Scientists untangle the complicated link between ADHD and sleep
“Is ADHD in fact a sleep disorder?
Scientists don’t know the exact cause of attention-deficit/hyperactivity disorder, or ADHD. Genes may play a role but can’t quite explain its prevalence. In the United States, an estimated 8.4 percent of children and 2.5 percent of adults have the mental health disorder. Many more — how many aren't known — live with ADHD traits, struggling with tendencies like inattention and impulsiveness, but not to the degree of a diagnosis.
As the CDC puts it, “there are many unanswered questions about ADHD.” However, one question scientists are edging toward answering is the question of ADHD and sleep. Research suggests for many people with ADHD, sleep may very well be the Alpha and the Omega — a hurdle associated with a circadian rhythm that differs from the norm and exacerbated by sleepless nights.
ADHD and sleep loss have a relationship of mutual reinforcement, explains Dr. Sandra Kooij, a professor at the Amsterdam University Medical Center and a specialist in adult ADHD. Circadian rhythm is delayed in approximately 80 percent of people with ADHD, she tells me. This is associated with later onset of the sleep hormone melatonin. In the average population, this onset happens at about 9:30 p.m. In people with ADHD, it happens around 11 p.m.
This may explain why people with ADHD so often sleep late, Kooij explains — often later than they actually want, and later than they should for their health. Many sleep disorders, in turn, are more frequent among people with ADHD compared to the general population with afflictions like restless leg syndrome, sleep apnea, and insomnia. And what trails behind a sleep disorder is sleep loss.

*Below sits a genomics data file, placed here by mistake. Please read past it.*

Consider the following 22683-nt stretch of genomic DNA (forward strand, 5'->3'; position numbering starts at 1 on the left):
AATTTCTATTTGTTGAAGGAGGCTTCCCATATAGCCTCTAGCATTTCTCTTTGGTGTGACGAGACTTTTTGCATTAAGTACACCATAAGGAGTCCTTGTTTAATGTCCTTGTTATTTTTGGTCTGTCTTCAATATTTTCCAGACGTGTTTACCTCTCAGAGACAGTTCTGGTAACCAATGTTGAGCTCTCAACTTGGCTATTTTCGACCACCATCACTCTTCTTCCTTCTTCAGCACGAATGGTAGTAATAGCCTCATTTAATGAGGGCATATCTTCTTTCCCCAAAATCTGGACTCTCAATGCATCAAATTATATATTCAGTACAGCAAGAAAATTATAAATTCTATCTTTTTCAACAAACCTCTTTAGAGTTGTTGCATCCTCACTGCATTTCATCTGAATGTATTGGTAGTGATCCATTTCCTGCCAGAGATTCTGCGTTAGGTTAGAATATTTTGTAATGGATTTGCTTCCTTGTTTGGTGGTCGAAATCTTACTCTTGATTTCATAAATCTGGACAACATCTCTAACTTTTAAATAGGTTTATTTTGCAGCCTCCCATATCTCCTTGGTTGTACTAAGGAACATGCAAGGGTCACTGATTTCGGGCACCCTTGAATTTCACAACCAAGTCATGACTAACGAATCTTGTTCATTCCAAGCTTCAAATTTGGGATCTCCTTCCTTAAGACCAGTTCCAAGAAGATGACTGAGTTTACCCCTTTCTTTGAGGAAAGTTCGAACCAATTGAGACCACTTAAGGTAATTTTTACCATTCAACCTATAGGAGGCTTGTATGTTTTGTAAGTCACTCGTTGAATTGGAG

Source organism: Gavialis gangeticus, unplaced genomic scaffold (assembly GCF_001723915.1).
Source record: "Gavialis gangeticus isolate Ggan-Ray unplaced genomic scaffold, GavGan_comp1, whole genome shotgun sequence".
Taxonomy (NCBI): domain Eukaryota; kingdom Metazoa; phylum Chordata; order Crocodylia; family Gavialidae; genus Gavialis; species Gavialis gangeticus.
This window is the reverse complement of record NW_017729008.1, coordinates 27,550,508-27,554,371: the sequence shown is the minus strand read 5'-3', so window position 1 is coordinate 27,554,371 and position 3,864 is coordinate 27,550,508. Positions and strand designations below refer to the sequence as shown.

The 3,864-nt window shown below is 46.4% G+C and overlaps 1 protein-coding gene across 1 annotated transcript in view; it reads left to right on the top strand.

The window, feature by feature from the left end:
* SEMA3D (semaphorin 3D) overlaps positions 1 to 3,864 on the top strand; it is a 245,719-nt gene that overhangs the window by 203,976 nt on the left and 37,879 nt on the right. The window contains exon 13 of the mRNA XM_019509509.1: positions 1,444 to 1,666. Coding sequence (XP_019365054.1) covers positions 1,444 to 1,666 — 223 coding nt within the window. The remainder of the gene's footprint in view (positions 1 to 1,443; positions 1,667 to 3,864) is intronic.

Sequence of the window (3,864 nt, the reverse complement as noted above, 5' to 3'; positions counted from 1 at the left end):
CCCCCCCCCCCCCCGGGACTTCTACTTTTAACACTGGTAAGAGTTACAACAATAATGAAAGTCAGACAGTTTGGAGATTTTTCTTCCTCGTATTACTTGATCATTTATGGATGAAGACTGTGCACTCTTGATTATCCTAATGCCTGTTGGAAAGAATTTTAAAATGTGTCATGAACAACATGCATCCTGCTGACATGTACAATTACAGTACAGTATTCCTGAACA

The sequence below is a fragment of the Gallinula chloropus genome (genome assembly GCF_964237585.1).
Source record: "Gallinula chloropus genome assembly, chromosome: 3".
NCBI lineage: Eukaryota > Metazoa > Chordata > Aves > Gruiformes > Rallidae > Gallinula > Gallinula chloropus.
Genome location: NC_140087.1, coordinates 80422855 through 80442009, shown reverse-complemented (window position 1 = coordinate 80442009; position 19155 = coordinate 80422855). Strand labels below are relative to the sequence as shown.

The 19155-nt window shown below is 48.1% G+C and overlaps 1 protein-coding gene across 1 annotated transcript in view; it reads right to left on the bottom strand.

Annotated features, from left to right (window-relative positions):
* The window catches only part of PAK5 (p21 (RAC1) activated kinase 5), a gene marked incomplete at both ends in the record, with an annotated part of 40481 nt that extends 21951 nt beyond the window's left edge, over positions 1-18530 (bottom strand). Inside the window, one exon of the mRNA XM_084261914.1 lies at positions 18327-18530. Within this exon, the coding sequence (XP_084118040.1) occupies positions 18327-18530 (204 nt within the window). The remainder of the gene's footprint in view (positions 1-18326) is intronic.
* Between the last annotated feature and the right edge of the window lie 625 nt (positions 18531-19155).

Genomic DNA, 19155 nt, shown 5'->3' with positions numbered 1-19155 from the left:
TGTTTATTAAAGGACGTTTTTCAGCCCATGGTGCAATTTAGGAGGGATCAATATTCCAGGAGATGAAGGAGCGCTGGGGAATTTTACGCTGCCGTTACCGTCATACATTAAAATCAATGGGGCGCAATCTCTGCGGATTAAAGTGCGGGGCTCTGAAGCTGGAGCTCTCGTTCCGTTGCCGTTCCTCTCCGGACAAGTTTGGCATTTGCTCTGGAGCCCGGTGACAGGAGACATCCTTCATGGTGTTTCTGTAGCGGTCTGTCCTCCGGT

“ADHD and sleep loss usually come together and reinforce each other’s severity,” Kooij says. “Sleep loss has consequences that look like ADHD symptoms: lack of concentration, worse memory, irritability, craving for carbohydrates, and obesity.”
Recent research suggests individuals with high ADHD traits are also especially vulnerable to the negative effects of sleeplessness. A study published in Biological Psychiatry included 180 adult participants without an ADHD diagnosis, who were split into a group that was allowed to either have a night of normal sleep or no sleep at all. The next day, they were subsequently tested on measures of emotional control and executive control; executive functions are the mental processes that allow one to concentrate, exhibit self-control, and meet unanticipated challenges.
"ADHD and sleep loss usually come together and reinforce each other’s severity."
The goal of the study, co-author Dr. Predrag Petrovic tells me, was to answer two questions. First was the question of why some people are much more affected by sleep loss than others. The second was “to understand how top-down regulation works in the brain and what happens when it does not work properly.